Between cleaning the dust off suddenly useful stuff/objects and packing them in boxes there has been time to clean up  some long-relegated-to-the-garage wooden shelves and put together a couple of stools made from firewood.

stool and tea machine

we bought the tea maker in Erzurum 15 years ago – never been used

Anyway, back to the ‘best laid plans’ scenario – the chippy had been hoping to have the kitchen units and the wooden windows finished and ready to install but several days without power at his workshop set him back. So, Thursday will be the Grand Opening Day and, with a bit of luck and a tail wind, if all our threads come together we may well be able to spend our first night in our new hidey-hole. What is amazing is that it is just three months to the day since we first had the title deeds in our hands!

The delay was just as well, because at 10 o’clock this morning we had a somewhat delayed delivery of this lot . .

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our annual supply of villagers’ firewood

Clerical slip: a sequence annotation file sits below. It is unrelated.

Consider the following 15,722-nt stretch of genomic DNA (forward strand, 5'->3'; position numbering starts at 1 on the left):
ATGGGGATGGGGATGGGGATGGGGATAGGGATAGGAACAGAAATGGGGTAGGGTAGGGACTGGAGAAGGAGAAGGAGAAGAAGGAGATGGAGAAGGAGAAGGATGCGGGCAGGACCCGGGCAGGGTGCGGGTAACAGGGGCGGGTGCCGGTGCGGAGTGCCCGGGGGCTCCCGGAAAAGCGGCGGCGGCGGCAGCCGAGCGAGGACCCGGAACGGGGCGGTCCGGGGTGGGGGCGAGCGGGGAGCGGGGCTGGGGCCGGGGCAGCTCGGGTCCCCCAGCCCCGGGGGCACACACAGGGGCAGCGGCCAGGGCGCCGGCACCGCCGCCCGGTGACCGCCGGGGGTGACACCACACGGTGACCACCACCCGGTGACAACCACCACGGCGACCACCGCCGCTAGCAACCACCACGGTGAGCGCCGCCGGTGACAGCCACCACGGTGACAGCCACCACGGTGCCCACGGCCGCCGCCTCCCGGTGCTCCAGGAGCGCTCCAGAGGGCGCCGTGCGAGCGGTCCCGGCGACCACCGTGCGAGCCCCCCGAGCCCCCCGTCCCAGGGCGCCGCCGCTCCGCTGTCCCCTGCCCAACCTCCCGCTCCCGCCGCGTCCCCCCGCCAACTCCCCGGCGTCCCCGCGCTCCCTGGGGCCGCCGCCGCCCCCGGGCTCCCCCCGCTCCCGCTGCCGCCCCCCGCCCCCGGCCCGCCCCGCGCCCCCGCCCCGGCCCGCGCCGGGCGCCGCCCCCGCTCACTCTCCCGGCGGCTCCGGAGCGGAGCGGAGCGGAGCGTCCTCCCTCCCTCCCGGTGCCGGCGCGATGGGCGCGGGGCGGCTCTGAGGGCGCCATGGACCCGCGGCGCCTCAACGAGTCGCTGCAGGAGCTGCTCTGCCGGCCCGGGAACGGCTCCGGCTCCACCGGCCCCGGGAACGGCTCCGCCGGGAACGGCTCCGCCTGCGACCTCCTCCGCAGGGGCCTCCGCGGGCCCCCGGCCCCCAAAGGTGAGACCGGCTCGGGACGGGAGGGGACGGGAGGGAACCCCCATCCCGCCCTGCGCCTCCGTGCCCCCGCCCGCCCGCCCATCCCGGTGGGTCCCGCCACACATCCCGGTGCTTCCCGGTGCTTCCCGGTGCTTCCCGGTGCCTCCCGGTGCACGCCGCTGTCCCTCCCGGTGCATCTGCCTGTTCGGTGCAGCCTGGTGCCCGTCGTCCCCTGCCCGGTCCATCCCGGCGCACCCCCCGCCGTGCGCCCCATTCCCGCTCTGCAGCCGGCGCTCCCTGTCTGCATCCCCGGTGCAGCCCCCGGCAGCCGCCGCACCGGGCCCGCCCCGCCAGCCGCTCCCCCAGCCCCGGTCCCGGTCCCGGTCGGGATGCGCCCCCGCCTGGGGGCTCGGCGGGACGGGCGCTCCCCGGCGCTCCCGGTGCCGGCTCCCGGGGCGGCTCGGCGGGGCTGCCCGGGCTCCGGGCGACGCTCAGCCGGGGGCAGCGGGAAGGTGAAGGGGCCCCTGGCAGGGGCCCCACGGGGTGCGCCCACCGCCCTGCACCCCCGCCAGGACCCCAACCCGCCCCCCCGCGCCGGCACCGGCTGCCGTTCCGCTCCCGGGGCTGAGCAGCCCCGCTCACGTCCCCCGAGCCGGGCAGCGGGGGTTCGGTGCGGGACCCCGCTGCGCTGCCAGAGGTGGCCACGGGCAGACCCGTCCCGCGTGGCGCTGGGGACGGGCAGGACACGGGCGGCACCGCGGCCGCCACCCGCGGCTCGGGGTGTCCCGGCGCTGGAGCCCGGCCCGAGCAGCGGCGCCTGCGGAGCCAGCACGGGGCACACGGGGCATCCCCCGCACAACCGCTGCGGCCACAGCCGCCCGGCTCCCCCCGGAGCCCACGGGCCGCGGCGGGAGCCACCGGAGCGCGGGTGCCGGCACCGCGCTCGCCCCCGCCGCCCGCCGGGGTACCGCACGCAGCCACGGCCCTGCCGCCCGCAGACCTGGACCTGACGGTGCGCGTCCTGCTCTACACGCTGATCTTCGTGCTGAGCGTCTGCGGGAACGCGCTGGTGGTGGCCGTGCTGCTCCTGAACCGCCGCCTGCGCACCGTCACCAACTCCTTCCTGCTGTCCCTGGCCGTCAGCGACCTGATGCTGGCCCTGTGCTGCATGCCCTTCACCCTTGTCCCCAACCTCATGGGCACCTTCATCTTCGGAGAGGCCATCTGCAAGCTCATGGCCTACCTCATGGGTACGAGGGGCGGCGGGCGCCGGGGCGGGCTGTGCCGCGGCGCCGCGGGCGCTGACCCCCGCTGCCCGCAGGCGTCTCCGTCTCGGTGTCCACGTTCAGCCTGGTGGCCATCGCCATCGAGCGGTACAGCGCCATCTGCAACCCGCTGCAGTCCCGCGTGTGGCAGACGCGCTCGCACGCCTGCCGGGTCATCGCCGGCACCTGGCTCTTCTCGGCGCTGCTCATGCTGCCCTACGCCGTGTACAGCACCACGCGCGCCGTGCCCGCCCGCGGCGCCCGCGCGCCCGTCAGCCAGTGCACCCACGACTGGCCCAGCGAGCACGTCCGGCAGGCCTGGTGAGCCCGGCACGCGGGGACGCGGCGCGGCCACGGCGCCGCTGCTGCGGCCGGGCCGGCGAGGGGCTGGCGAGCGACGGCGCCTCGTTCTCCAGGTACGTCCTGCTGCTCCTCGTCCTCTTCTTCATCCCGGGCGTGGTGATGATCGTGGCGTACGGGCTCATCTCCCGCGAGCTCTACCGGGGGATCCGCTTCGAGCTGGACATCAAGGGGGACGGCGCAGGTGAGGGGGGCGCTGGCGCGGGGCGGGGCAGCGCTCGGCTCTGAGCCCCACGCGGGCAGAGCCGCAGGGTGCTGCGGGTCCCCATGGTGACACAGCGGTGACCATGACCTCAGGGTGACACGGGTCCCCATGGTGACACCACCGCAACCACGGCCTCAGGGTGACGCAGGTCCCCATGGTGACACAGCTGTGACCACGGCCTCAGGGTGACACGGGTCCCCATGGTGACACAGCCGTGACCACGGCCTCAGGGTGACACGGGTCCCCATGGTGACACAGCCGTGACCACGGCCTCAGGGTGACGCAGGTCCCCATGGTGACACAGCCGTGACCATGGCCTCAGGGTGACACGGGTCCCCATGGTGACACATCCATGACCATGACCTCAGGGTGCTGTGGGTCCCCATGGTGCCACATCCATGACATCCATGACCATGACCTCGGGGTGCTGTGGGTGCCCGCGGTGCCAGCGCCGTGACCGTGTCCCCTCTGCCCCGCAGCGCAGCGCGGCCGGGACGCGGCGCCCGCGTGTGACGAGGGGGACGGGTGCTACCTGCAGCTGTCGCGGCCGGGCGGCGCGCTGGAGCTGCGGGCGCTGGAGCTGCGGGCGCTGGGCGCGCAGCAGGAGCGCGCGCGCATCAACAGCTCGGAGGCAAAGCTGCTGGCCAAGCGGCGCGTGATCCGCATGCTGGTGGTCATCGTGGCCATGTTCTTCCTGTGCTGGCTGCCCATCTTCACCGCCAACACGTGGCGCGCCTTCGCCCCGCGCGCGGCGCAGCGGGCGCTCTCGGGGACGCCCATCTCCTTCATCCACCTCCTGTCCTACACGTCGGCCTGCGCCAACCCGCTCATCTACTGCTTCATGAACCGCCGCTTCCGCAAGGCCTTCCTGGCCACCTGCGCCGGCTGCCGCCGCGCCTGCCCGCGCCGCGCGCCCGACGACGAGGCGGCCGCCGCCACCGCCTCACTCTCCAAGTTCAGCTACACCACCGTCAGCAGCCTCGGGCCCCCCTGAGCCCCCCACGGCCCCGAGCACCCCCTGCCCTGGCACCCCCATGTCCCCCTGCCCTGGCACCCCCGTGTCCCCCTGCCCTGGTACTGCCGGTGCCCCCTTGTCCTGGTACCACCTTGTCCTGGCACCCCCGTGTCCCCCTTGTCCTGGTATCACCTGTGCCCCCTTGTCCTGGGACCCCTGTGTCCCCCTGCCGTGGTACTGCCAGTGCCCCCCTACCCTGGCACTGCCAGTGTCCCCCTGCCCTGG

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three hours of graft later we’d made a serious impression on it as you can see (not)!

Burası Türkiye! In so many wonderful, unexpected ways.

Alan Fenn, Okçular Köyü

Stuff

Kontrolation 2.0

‘Oh, dear! Here he goes again, prattling on about rabbit holes and secret cabins – boring!’ All I can say is that this Old Boffer and his squeeze are excited and who’s writing this drivel anyway!

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So, where were we? As I recall, the framework of the cabin was up, the roof was nearly complete, the external cladding was well under way and the crew kept getting interrupted by splendid feasts instead of getting on with the job. J and I had to come back home for a couple of days to get the car serviced and MOT’d. Then it was back to the place where our dreams were fast becoming reality. Here’s what we found . .

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insulation, floor and internal cladding under way

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starting to get some idea of how it will be when finished

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looking east through the ‘square window’ – Play School fans will get it

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canalisation work begins

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. . and the plumbing